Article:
Los Lirios: it’s safe here
Sunday is a special day in Mexico. It’s far from the lazy day of rest that I remember from growing up in the US. Few people work on Sunday here, but still everyone seems to have much to do. In Saltillo where I live, the main streets of Venustiano Carranza Boulevard and Victoria are closed to auto traffic: these are the main arteries of a city of more than 600,000 people, so businesses don’t have much choice but to slow down. People walk their dogs, merchants sell their wares and street artists perform.
This tradition of closing off the streets isn’t unique to Saltillo. As I observed today it’s a tradition that takes even more hold in rural towns such as Los Lirios, Coahuila, just 20 minutes outside of the state capitol.
The one route into this valley community is a road riddled with potholes. Fields support crops such as corn, carrots, potatoes, and cilantro as well as fruit trees. Signs advertise land for sale, and at the rate of five US dollars for a square meter, or about $20,000 for an acre, it seems like it could be a dream come true.
From my brother-in-law’s plot of land we fly a kite against the supple breeze and enjoy food and drinks. Just out of earshot are other families enjoying their sunny afternoon in the country. Seated upon a hill on the horizon is a more congested community. It seems to draw us in.
As me and my wife come up onto the itty bitty city, cars line the street, and people are walking through the byways. A young woman rides a horse as she sips on a beer. Though public drinking is prohibited in the majority of Mexico, the people here watch out for one another and a brew here and there is permitted. Children play in the streets with dogs. Venders sell fresh food and homemade candy along with simple things such as brooms and mops for the home.
Looking around I don’t notice a single name brand business, franchise or gas station. It’s as though this community has yet to be spoiled by mainstream commerce. Instead of modern highways and shopping centers this town has a vista of farm land and verdant mountain hills as far as the eye can see. Though there are no hotels that I could notice, there are cabins for rent.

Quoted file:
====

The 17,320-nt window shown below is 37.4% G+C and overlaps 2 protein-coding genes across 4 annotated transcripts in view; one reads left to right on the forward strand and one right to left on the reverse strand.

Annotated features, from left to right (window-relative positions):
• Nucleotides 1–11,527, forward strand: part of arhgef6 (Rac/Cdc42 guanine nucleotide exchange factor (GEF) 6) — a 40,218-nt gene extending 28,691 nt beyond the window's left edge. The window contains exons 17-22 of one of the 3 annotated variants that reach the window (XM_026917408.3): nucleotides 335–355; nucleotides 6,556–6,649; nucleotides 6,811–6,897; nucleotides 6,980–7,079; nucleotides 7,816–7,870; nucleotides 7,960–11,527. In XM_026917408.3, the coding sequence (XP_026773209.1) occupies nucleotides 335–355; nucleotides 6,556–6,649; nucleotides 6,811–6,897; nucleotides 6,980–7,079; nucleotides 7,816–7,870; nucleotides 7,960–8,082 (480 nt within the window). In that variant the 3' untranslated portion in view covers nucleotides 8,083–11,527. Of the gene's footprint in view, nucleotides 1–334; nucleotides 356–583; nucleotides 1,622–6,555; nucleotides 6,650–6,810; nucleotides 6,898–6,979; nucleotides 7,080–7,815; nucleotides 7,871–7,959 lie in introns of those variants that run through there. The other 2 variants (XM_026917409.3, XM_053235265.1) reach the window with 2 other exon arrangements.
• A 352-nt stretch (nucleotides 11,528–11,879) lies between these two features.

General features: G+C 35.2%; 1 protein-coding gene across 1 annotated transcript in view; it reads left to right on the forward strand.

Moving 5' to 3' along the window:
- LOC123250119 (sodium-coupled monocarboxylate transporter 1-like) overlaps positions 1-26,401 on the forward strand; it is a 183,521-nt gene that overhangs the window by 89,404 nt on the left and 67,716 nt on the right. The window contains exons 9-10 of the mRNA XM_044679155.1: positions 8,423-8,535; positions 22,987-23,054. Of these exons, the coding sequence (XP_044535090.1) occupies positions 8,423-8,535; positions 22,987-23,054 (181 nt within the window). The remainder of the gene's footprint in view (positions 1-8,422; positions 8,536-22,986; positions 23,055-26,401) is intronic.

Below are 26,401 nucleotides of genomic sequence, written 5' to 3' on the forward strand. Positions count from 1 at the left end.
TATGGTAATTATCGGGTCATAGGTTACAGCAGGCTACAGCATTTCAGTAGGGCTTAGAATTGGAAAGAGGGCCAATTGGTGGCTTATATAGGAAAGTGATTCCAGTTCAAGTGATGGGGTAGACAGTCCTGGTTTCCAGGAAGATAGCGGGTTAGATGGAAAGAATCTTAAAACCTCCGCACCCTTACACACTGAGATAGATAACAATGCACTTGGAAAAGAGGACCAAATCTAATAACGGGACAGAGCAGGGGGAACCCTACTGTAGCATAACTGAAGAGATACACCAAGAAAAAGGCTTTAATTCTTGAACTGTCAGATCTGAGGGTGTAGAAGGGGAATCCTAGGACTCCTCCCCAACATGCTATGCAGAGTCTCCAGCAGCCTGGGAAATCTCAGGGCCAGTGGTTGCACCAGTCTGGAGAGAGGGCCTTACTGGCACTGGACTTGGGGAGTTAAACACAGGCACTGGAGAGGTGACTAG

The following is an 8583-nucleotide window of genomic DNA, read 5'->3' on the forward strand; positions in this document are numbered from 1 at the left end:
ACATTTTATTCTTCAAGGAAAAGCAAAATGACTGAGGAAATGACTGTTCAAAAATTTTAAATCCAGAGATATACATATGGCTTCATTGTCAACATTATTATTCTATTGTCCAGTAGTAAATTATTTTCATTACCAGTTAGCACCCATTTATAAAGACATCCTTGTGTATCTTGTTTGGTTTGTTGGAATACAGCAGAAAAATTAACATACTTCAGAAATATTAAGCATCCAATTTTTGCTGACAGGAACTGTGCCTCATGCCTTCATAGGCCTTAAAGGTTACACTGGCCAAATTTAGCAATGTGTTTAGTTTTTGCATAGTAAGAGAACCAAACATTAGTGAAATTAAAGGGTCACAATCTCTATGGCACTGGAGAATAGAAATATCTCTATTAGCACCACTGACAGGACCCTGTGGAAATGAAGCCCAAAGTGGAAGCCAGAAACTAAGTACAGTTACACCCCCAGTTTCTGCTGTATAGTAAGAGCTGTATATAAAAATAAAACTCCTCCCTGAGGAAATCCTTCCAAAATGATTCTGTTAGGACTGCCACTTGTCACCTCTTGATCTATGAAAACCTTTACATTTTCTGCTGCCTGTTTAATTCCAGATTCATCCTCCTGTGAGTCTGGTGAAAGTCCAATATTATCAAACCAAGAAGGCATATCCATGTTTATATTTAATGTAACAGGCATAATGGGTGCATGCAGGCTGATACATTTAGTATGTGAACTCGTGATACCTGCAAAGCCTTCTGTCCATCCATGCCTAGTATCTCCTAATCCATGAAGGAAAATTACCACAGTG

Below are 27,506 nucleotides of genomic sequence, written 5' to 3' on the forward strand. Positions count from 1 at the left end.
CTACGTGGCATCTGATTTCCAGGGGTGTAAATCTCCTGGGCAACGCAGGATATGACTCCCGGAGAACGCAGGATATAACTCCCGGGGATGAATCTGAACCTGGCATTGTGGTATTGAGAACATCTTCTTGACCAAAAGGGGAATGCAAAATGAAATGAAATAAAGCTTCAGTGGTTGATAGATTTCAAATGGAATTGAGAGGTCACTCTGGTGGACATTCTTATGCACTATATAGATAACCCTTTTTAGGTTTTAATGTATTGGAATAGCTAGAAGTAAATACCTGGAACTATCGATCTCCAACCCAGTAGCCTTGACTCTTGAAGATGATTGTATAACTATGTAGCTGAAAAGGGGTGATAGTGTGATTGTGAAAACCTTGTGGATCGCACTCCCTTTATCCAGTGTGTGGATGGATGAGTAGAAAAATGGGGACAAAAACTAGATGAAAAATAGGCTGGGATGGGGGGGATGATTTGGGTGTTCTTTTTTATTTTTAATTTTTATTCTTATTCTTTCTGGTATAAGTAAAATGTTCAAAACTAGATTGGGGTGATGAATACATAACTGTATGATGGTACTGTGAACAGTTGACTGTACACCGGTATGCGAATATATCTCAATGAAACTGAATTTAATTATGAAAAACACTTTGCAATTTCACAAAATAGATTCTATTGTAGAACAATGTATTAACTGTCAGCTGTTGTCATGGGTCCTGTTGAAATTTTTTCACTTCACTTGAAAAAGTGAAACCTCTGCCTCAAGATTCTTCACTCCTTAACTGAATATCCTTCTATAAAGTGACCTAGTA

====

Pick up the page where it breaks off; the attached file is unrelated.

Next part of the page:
It’s an old-world beauty that I have never seen in my native country. People often ask me why I chose to move to Mexico and why I continue to live here since it’s “so dangerous.” You could ask any driver (or any automobile passenger for that matter) “Why do you travel those deadly highways?” On average 93 people die on US roadways each year. According to CNN.com, in the past six years about 50,000 have died in Mexico’s drug violence, which averages out to less than a quarter of road deaths north of the border. I’ve lived in Baghdad as well, and I can tell you that people living on the outside looking in are more afraid than those of us who live here.
As a gringo living in Mexico I can attest that the drug violence has yet to really affect me. Occasionally in Saltillo the police and/or military block off roads when they predict a gun battle. Thus, the violence is kept within the dealings of the competing cartels and law enforcement.
So far the police, along with the general populace, have shown me only amiability and respect. There are always people here who are eager to lend a helping hand just for the sake of doing a good deed. And communities like Los Lirios are a look back at the roots of where those old virtues of neighborly kindness and common courtesy came from, and they continue to flourish throughout this country.